No spoon required

13 mins read
Cherry Yum Yum

It is 3:50 a.m. on a Wednesday. This is one of the many aspects of being a 50 year old woman that I never anticipated and am not sure how I feel about. Some days my body says it is time to be awake despite what the bedside clock or my brain tells me. As I stand and watch the coffee maker brew I was thinking about family summer road trips. Maybe it is because we are heading to Rangeley for a long weekend on Quimby Pond and I have many things to do to prepare. I started thinking about the family trips we took when I was a kid. I’ve mentioned my visits to Lee County, VA in an earlier article, and while most of our vacations involved visiting family, there were other trips where we might be destined for somewhere else (the beach?) but we always managed to sneak in a visit with a nearby family member either on our way there or on our return.

On these road trips in my parent’s giant Oldsmobile, riding in the backseat either required negotiating sitting between Momma and Granny, or if I was solo in the back, the floorboard always held coolers so I spent much of those trips laying down because there was no place to put my feet. And no, I don’t remember wearing seatbelts in the car until I was much older.

According to my parents, while our destination would offer good food, the road rarely did, so we traveled with full coolers.The only exception to this was fast food fried chicken (specifically Bojangles, Popeyes or Church’s). Both of my parents LOVED it. I can remember sitting in the back seat watching Momma dip Daddy’s fried chicken leg into his mashed potatoes with gravy and hold it for him while he drove. It was a bonus if the fast food fried chicken place offered fried chicken livers or gizzards. Almost 20 years ago, after nearly doing a U-turn on 95 when I saw a Popeyes at the Kennebunkport rest stop, I learned that those menu items are “only offered in select markets” (which translates to the Deep South).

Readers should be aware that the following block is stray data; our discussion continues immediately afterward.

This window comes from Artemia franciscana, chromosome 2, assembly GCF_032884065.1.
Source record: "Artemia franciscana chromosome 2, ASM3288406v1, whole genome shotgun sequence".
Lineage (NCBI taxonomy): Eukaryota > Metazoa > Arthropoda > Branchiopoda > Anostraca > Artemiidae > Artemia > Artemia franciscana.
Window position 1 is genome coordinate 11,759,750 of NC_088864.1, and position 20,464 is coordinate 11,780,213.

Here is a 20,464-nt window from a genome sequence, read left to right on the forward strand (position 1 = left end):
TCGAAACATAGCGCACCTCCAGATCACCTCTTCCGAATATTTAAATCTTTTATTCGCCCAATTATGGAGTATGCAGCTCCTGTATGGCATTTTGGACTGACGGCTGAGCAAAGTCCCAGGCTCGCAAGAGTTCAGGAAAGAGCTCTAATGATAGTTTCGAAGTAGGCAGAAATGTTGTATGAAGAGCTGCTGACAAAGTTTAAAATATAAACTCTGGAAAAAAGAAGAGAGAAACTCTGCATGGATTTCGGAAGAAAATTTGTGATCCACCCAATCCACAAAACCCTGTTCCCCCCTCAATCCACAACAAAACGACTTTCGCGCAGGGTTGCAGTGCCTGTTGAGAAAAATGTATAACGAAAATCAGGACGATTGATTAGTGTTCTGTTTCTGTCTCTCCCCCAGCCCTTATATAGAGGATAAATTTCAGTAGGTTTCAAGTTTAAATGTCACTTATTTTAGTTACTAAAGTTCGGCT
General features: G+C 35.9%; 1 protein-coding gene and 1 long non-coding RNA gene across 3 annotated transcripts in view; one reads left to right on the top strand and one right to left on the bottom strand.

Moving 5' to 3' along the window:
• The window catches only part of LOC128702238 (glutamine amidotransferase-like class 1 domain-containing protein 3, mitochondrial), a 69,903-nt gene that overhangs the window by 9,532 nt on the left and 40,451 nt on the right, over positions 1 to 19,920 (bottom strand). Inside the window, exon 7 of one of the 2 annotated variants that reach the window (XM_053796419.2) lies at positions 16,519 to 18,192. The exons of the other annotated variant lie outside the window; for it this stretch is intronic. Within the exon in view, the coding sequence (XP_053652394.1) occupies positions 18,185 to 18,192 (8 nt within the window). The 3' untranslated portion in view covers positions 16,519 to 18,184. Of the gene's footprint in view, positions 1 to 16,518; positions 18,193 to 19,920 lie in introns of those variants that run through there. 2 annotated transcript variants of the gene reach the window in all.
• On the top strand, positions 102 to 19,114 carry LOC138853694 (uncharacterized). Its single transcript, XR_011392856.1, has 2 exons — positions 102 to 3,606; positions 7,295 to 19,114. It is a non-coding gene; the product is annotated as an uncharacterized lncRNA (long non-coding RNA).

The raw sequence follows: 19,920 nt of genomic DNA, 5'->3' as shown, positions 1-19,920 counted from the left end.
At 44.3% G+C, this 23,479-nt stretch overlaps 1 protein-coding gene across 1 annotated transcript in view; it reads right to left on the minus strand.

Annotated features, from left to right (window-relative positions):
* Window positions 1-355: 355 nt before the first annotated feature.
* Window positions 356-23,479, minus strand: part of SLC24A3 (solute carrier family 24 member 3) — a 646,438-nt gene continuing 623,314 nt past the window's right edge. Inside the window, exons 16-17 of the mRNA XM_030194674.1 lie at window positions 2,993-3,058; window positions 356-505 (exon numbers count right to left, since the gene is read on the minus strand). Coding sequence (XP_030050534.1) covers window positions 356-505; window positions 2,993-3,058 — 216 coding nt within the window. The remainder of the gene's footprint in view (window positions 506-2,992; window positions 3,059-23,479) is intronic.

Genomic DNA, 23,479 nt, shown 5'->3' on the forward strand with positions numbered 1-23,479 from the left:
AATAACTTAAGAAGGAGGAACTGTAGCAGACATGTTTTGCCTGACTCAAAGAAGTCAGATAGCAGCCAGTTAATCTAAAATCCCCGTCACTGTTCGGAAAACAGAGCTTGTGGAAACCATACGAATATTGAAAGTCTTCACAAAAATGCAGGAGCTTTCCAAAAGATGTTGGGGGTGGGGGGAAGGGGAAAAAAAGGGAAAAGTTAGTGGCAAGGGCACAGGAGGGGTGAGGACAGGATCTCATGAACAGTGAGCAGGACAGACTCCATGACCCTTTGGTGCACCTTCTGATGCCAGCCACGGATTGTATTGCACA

Because Daddy was a nut for any historical site of great or small significance, while we often travelled on the highway, we exited frequently and spent many hours visiting the home of this or that historical figure, a battle site or my personal favorite, a spot where a significant thing no longer exists in any identifiable form, but the location is still marked.

On these stops, Momma would root around in the coolers and pull out breakfast biscuit sandwiches, slices

A pimento cheese sandwich.

of baked ham, homemade pimento cheese, Aunt Anita’s soft and buttery yeast bread, sliced tomatoes and cukes from the garden and deviled eggs. If you aren’t familiar with pimento cheese, it is a Southerner’s favorite spread, sometimes referred to as the pâté of the South. It is a staple of church potlucks, picnics and homemade pimento cheese was always in the refrigerator of my childhood. It can be spread on bread for a quick sandwich, or served with veggies as a dip or slather it on a burger off the grill. A multifaceted mayonnaise & cheese application! What more could you ask for?

Because we always had something sweet on hand, there was often cherry yum-yum in the cooler. Don’t assume that it was a portable dish. It is more of a pudding or trifle and balancing that in a cooler on long road trips was no easy task. I’m not sure of its origins except to say that it is likely a southern thing, a sort of no-bake cheesecake and a Google search tells me it is not unique to my family. What makes it unique in my immediate family is that despite its popularity and relative ease to make, it was NEVER something Momma made, but always present at any Montgomery family gathering. Most often it was made by my Aunt Anita or Granny and I remember it being something that was always loaded in the cooler for family road trips.

Google also tells me it is known by other names; cherry delight, no bake cherry lush, cherry salad, etc. There are also many variations in the makeup of the cream layer (Dream Whip, Cool Whip, cream cheese, sweetened condensed milk or whipped cream) and layering method (one thick layer of each ingredient or multiple thinner layers), but the three main components remain fairly consistent. A cream layer, cherry pie filling and a graham cracker crust.